September 3, 2018 at 6:44 pm | Posted in Africa, African American, African American hair, American history, American Racism, Bigotry in America, black inferiority, blacks, Civil Right's Act 1964, Constitutional rights, criminal justice, Declaration of Independence, discrimination, DNA, equality, ethnic stereotypes, Ethnicity in America, European American, European Americans, fairness, Hair, Human Genome, identity, justice, justice system, language, law, Media and Race, minorities, Negro, Prejudice, race, Race in America, racism, skin color, skin complexion, Slavery, social conditioning, social justice system, socioeconomics, white supremacy, whites | 2 Comments
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The objective from the very beginning was division and on a permanent basis as the reason the founding fathers invented two races, a black and a white. Unlike the Declaration of Independence and the U.S. Constitution that said we are one people, the concept of race has kept us separate and unequal. Subsequently, if we continue believing in the concept of races we will continue to be separate and never fulfill the objective of our democracy. If we are to ever have one nation, we will have to change the way to look, speak, and act towards one another. We also need to understand that the language we use helps to keep us separate. For example, as long as some people view themselves as black and white, they will not come together because of the historical significance of those words. They were meant to keep us apart.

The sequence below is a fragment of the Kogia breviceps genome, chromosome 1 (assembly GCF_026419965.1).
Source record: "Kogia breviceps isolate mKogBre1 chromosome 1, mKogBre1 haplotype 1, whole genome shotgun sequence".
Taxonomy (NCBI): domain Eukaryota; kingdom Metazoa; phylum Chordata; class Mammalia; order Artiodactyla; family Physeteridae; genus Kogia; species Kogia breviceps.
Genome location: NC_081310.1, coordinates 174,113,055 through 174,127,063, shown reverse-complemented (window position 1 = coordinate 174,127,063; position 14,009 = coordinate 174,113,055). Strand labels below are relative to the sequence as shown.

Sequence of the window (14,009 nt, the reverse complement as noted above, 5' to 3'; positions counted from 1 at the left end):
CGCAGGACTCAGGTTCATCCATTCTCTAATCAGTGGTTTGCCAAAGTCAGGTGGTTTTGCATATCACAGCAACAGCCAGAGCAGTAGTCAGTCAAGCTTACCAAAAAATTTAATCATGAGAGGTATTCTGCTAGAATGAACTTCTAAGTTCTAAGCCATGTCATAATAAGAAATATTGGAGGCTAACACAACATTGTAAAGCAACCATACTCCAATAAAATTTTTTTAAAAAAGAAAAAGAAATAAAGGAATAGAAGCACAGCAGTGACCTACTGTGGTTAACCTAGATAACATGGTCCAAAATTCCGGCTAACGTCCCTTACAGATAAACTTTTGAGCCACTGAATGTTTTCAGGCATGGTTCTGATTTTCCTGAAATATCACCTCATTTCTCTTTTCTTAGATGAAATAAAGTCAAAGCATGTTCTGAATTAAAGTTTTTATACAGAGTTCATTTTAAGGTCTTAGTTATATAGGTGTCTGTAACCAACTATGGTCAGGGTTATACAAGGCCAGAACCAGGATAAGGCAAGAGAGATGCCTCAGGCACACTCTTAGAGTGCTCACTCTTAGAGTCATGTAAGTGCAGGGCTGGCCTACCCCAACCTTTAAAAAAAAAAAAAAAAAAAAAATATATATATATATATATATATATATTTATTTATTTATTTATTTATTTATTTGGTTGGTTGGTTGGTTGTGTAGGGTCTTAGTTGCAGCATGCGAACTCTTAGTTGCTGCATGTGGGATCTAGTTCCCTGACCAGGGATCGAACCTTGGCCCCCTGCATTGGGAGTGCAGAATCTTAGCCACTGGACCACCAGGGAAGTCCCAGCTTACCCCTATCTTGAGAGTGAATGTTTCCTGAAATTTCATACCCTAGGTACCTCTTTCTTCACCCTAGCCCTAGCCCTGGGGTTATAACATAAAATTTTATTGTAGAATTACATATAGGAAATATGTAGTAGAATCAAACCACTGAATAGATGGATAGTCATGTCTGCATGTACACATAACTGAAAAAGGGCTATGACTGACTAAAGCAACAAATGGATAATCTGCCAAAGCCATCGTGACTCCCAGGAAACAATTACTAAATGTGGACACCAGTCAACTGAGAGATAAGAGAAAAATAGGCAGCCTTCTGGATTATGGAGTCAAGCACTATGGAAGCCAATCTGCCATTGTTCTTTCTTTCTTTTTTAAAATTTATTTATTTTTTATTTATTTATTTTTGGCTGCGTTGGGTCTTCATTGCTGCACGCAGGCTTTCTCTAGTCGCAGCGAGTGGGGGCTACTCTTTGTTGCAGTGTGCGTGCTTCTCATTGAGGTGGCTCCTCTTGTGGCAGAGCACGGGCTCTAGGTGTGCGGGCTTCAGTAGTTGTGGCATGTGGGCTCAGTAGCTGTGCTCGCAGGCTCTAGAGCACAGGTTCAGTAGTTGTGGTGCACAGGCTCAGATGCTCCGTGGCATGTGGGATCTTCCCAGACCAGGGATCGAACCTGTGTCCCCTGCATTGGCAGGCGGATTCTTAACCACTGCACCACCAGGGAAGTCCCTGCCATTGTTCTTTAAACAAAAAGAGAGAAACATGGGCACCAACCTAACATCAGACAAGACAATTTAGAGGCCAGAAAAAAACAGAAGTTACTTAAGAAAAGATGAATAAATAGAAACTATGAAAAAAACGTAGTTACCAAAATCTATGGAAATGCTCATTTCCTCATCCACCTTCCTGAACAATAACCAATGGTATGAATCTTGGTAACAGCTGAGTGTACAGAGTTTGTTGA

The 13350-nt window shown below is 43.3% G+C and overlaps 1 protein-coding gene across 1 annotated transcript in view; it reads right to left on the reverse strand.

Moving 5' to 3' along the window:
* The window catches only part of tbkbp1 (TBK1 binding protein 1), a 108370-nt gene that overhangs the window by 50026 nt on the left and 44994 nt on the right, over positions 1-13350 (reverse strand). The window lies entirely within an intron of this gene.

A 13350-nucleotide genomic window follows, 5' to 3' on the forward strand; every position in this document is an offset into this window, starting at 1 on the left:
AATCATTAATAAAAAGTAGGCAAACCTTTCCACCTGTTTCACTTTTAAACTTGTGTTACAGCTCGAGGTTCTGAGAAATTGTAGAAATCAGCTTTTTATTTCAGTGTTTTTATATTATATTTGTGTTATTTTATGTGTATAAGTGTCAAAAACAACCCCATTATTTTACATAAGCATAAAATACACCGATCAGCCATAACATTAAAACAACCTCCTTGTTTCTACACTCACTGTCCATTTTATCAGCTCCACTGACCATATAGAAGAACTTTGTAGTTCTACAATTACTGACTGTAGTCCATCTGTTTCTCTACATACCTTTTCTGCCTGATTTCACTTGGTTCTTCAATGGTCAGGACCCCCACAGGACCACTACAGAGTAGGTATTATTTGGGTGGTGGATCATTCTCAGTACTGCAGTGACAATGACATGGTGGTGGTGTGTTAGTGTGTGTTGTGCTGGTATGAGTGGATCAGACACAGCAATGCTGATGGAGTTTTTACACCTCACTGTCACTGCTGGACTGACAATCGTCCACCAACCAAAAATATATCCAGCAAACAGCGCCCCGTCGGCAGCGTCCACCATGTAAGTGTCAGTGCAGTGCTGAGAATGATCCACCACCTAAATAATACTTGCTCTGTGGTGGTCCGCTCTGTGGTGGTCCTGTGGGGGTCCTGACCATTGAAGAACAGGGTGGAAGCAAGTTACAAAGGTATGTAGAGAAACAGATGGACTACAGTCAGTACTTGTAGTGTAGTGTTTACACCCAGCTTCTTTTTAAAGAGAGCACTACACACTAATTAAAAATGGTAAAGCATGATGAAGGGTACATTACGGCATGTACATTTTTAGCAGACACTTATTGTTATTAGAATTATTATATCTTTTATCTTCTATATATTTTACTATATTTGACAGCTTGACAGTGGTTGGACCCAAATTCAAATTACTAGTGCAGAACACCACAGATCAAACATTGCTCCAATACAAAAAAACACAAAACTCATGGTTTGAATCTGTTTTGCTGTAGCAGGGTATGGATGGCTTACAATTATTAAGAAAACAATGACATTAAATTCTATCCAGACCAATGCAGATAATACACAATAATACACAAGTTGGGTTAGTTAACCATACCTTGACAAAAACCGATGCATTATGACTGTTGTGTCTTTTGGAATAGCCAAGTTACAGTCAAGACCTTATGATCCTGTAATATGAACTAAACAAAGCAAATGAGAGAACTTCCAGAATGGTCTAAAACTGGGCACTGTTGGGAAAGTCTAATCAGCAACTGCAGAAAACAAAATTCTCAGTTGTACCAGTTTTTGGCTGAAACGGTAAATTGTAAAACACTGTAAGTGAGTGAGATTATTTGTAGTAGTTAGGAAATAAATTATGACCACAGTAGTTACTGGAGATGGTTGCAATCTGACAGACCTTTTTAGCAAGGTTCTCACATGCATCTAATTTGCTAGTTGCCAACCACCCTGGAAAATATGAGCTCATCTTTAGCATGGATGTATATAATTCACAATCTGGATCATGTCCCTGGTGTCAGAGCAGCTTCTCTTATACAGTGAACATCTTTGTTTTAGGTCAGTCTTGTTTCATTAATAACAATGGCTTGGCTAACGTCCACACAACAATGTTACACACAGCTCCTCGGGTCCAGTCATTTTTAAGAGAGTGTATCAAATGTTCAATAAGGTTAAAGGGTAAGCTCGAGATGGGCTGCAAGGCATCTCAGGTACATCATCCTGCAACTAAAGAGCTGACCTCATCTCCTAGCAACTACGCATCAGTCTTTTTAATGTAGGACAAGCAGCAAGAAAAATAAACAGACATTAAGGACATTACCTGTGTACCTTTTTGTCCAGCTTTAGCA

Many well-meaning civic groups actually work against themselves by choosing a name that creates a negative and defensive feeling in others towards them. Take, for example, Black Lives Matter, a group that has an objective that is in keeping with the concept of democracy, but because of the word black in the name, it creates a defensive reaction in the minds of many European Americans.